Oregon International Air show lands 31st year next weekend
One of Oregon's most popular events is flying into the Hillsboro Airport next weekend with even more thrilling additions to show off in the air and on the runway.
The 31st annual Oregon International Air Show returns to Hillsboro Friday, Sept. 28 through Sunday, Sept. 30.
The event — the largest civilian air show on the West Coast — draws thousands of spectators from across the region each year. This year will feature plenty of new aircraft and performances as well as many returning favorites.
Headlining this year's show is the Canadian Forces 431 Air Demonstration Squadron, better known as the Snowbirds. The flight team will bring its supersonic CF-188 Hornet, the Royal Canadian Air Force's frontline multi-role fighter.
"We are the only U.S. site that has both this year," said Oregon International Air Show President Bill Braack. "They typically don't send both to one air show in the U.S."
This year, the CF-18 is painted in the colors honoring the 60th anniversary of the North American Aerospace Defense Command.
"U.S. Air Force and the Canadian Forces have been enduring partners in NORAD since 1958," the air show said in a statement. "The United States and Canada have partnered together to protect the North American airspace. The command has evolved from its Cold War infancy to face new threats that include intercontinental ballistic missiles (ICBMs) and terrorism."
Senior staff members from NORAD will attend the air show, Braack said, and a special formation will take place to honor the anniversary of the mutual defense command. To honor the anniversary, aircraft from both nations will fly in formation together, a rare event in itself, Braack said.
The unprecedented four-ship formation will include the Royal Canadian Air Force CF-188, the Oregon Air National Guard F-15C, the U.S. Air Force F-16 from Luke Air Force Base and a South Dakota Air National Guard F-16.
A slew of air show favorites will be performing again this year, including the massive C130-J Hercules, the F-15 Eagles of the Oregon Air National Guard and the U.S. Special Operations Para-Commandos parachute team.
The A-10 Thunderbolt II will also make its return this year, after a more than five year hiatus, Braack said.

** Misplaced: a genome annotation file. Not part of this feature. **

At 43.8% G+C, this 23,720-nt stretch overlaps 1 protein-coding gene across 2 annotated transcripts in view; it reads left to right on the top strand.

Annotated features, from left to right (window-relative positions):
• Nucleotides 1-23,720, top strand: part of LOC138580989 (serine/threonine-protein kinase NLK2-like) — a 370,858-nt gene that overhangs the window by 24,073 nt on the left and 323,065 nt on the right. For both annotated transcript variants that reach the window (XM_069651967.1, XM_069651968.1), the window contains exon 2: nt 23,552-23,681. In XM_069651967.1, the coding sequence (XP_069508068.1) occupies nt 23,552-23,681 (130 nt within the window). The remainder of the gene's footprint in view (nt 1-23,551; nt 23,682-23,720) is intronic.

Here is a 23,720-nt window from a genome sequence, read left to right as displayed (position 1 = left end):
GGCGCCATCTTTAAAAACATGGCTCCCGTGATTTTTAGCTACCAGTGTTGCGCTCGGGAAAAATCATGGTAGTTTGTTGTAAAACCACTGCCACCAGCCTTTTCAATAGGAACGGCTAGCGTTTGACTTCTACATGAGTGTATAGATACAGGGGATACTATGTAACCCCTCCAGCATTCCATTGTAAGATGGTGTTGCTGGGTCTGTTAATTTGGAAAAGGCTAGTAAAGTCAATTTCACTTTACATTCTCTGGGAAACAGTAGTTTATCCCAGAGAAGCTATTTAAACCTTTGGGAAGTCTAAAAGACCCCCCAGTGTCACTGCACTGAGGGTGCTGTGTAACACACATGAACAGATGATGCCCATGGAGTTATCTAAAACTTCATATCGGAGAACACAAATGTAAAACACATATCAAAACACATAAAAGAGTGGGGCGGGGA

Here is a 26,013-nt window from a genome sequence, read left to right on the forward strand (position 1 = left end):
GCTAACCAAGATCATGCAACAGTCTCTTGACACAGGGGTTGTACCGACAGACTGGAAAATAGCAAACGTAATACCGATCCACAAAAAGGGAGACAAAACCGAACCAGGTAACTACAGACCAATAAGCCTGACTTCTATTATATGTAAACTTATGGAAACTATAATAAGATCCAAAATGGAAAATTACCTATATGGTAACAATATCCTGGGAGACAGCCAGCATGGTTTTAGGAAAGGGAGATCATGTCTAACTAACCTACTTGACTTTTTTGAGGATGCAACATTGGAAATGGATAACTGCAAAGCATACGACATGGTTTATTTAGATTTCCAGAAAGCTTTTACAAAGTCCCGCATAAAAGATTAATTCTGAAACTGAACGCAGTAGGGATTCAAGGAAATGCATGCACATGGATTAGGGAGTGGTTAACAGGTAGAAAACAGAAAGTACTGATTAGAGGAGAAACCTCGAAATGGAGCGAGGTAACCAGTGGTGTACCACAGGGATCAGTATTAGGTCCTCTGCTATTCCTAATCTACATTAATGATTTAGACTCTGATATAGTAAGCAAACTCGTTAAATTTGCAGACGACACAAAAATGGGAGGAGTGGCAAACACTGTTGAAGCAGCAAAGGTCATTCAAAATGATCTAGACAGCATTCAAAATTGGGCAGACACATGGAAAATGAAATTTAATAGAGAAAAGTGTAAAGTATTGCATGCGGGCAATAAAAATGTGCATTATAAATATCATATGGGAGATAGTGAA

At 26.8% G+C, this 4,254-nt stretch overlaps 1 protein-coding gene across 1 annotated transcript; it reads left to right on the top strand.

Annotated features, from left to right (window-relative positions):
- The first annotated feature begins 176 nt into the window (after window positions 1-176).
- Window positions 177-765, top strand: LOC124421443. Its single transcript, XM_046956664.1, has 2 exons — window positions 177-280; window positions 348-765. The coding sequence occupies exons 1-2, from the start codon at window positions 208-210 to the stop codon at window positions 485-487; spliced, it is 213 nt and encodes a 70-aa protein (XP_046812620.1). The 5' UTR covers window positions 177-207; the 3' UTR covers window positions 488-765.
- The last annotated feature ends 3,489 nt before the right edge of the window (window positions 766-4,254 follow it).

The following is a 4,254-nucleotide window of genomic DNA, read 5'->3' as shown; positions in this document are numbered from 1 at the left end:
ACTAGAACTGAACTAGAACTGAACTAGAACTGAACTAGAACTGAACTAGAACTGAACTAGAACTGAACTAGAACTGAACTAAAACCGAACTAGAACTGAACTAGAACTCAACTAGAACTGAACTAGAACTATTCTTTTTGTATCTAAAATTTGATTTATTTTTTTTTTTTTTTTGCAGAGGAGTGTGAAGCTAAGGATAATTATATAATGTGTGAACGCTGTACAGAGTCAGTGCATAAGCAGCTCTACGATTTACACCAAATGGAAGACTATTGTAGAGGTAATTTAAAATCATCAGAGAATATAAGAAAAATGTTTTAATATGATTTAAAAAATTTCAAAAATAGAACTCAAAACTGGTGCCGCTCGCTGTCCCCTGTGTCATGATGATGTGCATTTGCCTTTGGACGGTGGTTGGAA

The air show will be offering airplane rides in a World War II B-25D Mitchell bomber starting Thursday, Sept. 27.
As in previous years, there will be plenty of ground displays, the annual Friday night firework show and aircraft rides offered throughout the weekend. This year however, there will be more military aircraft than has been in almost a decade, Braack said, including big aircraft, fighter aircraft and training aircraft.
"We are thrilled to have that on the ramp for people to look at," he said.
The annual celebration of all things aeronautic has become a staple since the event began at the Hillsboro Airport in 1988. A nonprofit, the air show has donated more than $1.6 million to hundreds of organizations since its inception.
"The flying and all the airplanes that come into town make up a wonderful air show," Braack said, "but the air show is just our charitable tool. It's just the machine that helps us do wonderful things for charity."
In recent years, the organization has pushed to get more youth introduced and involved in its activities, Braack said. Last year, the nonprofit brought roughly 2,700 kids to the show for free. This year, they are anticipating more than 10,000 kids from 25 different youth programs including Royal Family Kids, Big Brothers Big Sisters and the Boys & Girls Club.
"We are super excited," Braack said. "We are excited to introduce a whole lot of kids to the STEM arena focusing around aviation. That's definitely new for us to be able to reach that many youngsters."
Gates open at 5:30 p.m. Friday, Sept. 28, with the evening show starting at 6 p.m.
Saturday and Sunday's shows begin at noon and end around 5 p.m.
Tickets are $25 to $35 and are available online at oregonairshow.com. Children's tickets are between $5 and $10.
"We couldn't do it without the support of our sponsors. ... Our sponsors and our volunteers are really what make it all possible. "
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